The Aviation High School opened in 2004 in its first temporary quarters, with a freshman class of 100 students. Gilman became the school’s first principal and led the drive to find a permanent home. “It took us almost a decade to get the funding,” she says. $43.5 million was raised from public and private sectors, including the State of Washington, the Port of Seattle, Boeing, and Alaska Airlines. Recognizing the major contribution of Sherry and James Raisbeck of Seattle’s Raisbeck Engineering, the new school opened in fall 2013 and was renamed Raisbeck Aviation High School (RAHS).
The very first Boeing 747 took to the air February 9, 1969, barely four months after the airplane rolled out of its then new factory in Everett, Washington. The prototype, “Queen of the Skies,” was known by her serial number RA001. She was soon joined by additional test aircraft, all working towards the airplane’s entry-into-service in January 1970 with Pan American World Airways. Since then, over 1,500 747s have been delivered.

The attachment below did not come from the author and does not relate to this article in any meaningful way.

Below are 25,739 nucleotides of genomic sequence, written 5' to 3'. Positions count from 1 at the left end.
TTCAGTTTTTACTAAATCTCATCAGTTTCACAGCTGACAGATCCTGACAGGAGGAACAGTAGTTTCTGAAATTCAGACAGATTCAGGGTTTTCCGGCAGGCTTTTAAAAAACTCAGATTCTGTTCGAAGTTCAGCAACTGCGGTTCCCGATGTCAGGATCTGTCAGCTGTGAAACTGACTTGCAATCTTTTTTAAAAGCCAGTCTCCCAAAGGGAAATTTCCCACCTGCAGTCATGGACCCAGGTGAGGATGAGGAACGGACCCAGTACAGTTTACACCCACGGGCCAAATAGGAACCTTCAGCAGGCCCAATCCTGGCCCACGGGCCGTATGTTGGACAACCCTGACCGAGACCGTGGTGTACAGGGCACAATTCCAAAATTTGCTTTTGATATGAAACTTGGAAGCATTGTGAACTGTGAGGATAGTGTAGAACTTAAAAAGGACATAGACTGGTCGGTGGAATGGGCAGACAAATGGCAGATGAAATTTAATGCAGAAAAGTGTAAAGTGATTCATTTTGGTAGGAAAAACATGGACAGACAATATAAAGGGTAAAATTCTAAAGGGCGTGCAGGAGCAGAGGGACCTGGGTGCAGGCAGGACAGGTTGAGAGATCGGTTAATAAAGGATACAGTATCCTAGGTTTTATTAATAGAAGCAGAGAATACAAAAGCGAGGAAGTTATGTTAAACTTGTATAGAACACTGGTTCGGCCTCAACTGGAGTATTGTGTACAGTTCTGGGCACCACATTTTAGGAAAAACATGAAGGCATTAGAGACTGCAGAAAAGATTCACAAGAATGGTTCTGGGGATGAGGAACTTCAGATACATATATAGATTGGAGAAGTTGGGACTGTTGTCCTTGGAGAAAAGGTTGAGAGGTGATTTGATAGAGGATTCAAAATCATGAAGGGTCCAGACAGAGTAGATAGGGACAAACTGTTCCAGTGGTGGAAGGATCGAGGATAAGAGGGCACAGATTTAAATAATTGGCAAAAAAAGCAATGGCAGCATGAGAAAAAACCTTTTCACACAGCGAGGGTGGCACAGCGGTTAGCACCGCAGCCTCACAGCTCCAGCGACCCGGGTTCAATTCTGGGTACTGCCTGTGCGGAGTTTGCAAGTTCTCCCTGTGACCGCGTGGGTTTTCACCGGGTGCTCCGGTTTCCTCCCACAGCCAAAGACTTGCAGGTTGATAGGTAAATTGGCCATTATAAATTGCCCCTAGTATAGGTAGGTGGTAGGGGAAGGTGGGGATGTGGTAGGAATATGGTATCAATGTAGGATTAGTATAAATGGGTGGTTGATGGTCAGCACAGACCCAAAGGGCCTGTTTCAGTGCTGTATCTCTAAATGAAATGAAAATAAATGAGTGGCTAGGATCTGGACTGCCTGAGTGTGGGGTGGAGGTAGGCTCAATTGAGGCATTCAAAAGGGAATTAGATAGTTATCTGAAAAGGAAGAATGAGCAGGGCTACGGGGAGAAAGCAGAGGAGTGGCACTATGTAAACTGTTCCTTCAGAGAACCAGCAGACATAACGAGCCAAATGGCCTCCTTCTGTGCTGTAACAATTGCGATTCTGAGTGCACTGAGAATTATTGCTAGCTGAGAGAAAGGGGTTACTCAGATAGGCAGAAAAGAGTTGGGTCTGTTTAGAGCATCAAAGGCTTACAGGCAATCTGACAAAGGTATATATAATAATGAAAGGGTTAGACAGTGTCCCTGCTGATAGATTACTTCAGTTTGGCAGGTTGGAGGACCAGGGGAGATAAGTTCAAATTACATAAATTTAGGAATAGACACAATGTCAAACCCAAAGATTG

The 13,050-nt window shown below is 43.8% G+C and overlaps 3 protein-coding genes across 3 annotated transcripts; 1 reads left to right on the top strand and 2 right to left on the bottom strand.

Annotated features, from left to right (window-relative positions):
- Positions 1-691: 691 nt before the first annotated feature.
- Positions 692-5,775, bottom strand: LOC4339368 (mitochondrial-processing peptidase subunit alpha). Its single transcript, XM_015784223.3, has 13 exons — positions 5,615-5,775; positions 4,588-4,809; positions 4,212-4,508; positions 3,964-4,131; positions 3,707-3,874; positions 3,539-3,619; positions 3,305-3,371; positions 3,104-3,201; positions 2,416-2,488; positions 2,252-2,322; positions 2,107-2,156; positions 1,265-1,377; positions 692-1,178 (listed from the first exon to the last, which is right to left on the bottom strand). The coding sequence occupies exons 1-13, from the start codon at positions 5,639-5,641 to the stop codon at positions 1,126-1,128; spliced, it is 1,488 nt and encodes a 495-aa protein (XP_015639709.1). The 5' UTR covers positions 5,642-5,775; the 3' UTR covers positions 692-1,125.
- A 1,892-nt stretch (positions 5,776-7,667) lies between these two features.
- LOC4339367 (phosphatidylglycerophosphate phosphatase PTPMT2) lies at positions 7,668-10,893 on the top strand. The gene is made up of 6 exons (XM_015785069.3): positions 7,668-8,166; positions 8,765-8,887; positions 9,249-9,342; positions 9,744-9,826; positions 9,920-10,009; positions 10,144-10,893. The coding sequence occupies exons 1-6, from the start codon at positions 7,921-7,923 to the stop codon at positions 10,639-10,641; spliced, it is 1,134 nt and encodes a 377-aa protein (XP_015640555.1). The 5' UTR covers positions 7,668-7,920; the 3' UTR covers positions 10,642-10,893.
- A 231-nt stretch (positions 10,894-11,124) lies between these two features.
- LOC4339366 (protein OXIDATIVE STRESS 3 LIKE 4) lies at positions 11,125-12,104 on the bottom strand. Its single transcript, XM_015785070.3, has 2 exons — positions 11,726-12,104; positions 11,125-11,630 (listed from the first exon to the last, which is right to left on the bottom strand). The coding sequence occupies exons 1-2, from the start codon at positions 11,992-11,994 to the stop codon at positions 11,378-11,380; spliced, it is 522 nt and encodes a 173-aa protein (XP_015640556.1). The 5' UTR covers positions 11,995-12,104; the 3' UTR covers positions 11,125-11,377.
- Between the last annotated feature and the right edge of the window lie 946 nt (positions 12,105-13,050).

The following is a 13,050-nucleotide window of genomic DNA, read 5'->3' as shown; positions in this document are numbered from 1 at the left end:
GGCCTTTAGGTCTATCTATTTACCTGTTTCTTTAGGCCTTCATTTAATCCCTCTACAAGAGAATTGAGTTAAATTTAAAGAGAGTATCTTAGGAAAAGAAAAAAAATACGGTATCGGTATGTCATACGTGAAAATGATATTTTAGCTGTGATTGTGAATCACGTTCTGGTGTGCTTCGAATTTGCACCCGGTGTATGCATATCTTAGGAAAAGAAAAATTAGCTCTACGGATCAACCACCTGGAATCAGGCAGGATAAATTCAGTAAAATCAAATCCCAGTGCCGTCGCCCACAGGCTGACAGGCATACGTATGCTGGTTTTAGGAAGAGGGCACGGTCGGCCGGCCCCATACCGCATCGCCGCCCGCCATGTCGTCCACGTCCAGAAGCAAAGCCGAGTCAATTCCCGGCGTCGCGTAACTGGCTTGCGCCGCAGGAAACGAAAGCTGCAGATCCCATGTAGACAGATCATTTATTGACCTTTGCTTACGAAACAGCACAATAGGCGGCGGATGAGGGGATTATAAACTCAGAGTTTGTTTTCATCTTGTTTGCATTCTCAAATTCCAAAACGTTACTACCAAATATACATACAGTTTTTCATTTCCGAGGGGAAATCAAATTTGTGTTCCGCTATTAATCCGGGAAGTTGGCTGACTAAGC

Joe Sutter is a giant in the history of commercial aviation. And he’s also not the least bit reserved about speaking his mind! Sutter, now in his ‘90s, graduated from the University of Washington’s College of Aeronautical Engineering in 1943. After World War II, in 1946, he joined Boeing’s aerodynamics group and was assigned to work of the Boeing 377 Stratocruiser, a four-engine propeller passenger plane that would enter service in 1949. Sutter would go on to a life-long career with Boeing, and is famously known as “The Father of the 747.”
A new startup company, JetSmarter, hopes to bring a disruptive process to the method of organizing a corporate aircraft charter that has traditionally used paper booking, middlemen and agents. Sergey Petrossov, JetSmarter’s 26-year-old founder and CEO, has created a mobile app that provides the availability and details of more than 3,000 corporate aircraft, tied to a client’s specific needs through the company’s unique software.